President Donald Trump delivered one of his trademark unhinged tweetstorms on Wednesday, accusing hedge fund bosses of trying to manipulate the stock market for their own gain.
This is extremely rich coming from a White House that does its best to pump the Dow Jones at every single opportunity.
Trump isn’t happy to see stocks a long way from record highs, but he’s probably a lot more sanguine about the Dow than he was in mid-March.
It’s obvious that he’s not eager to see stocks retest their March 23 lows, and he’s quickly growing tired of Wall Street analysts warning that the recovery has outpaced its fundamentals.
As with all the best deceptions, the U.S. president is not completely wrong. He typically sprinkles his often dubious comments with a garnish of truth.
Wall Street is a war-zone, and with everyone out for themselves, it’s safe to say that you should always be well informed about any advice you take.
Still, the “rich guys” are rich for a reason. You should listen to them – even if you should take their forecasts with a grain of salt.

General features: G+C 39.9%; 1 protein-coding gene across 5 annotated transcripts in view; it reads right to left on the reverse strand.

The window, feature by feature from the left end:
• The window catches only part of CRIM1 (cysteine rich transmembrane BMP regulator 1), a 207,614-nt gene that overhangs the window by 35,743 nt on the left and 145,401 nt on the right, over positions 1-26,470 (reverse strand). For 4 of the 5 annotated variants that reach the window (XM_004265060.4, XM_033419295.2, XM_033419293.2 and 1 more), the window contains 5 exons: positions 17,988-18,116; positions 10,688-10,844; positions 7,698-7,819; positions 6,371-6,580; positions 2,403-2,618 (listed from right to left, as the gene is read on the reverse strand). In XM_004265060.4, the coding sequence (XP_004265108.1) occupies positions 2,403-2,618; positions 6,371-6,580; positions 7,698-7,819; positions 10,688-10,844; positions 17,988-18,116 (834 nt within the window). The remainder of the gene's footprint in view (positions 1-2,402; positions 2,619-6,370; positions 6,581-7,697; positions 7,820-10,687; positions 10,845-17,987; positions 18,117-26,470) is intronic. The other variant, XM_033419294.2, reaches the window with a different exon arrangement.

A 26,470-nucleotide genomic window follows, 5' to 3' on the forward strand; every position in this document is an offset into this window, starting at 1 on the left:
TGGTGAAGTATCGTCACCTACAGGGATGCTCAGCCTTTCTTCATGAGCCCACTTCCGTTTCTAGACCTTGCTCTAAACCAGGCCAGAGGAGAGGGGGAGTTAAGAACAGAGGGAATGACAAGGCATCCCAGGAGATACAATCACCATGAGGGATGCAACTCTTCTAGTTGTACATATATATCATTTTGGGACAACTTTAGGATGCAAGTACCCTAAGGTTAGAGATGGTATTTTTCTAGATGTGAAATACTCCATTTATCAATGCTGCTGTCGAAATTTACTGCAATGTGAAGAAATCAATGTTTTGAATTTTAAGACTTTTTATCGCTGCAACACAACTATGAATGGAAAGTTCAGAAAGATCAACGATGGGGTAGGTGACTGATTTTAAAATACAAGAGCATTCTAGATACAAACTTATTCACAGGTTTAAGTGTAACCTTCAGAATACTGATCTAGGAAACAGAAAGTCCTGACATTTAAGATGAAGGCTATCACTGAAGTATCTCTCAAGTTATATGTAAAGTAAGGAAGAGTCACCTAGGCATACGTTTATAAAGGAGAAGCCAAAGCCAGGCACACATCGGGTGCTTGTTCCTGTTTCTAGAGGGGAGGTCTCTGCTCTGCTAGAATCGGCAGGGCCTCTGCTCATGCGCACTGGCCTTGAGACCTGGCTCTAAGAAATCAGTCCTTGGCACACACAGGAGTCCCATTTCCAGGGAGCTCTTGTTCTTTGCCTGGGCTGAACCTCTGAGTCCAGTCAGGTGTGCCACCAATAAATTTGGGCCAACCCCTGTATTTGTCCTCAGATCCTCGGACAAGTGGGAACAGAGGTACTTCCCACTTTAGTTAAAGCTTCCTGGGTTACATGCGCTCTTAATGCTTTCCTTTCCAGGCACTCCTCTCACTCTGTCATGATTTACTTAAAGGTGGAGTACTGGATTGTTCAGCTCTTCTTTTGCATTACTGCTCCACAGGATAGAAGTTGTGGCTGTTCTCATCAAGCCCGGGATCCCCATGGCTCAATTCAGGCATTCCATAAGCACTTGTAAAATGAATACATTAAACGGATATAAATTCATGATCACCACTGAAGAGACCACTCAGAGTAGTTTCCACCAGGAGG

Then again, Trump’s statements deserve a heavy dose of scrutiny too. And what’s most hilarious about this statement is that few people have sought to leverage more political gain from the stock market than the president himself.
Is it any surprise his attack on Wall Street bears came on a day with the Dow down 500 points?
With November quickly approaching, Trump knows it’s extremely difficult to lose as an incumbent presiding over a strong economy and soaring stock market.
That’s why we used to hear about it on an almost daily basis.
That was never more clear than when he sent an autographed Dow Jones chart to Fox Business Network host Lou Dobbs. (Then the DJIA plunged another 20% over the next six trading days.)
Even the Trump administration’s fiscal policy has been laser-focused on maximising stimulus for the stock market.
The president’s support base is largely spread throughout rural America, but he still pushed through a significant tax cut for corporations (that raised taxes for more than 10 million Americans ) to create the “Trump bump” that was mostly erased this year.
The administration has lots to gain (or lose) from the state of the country’s 401(k)s.
So do the hedge fund managers, of course.
But don’t let the politicians convince you they don’t have skin in the game as well.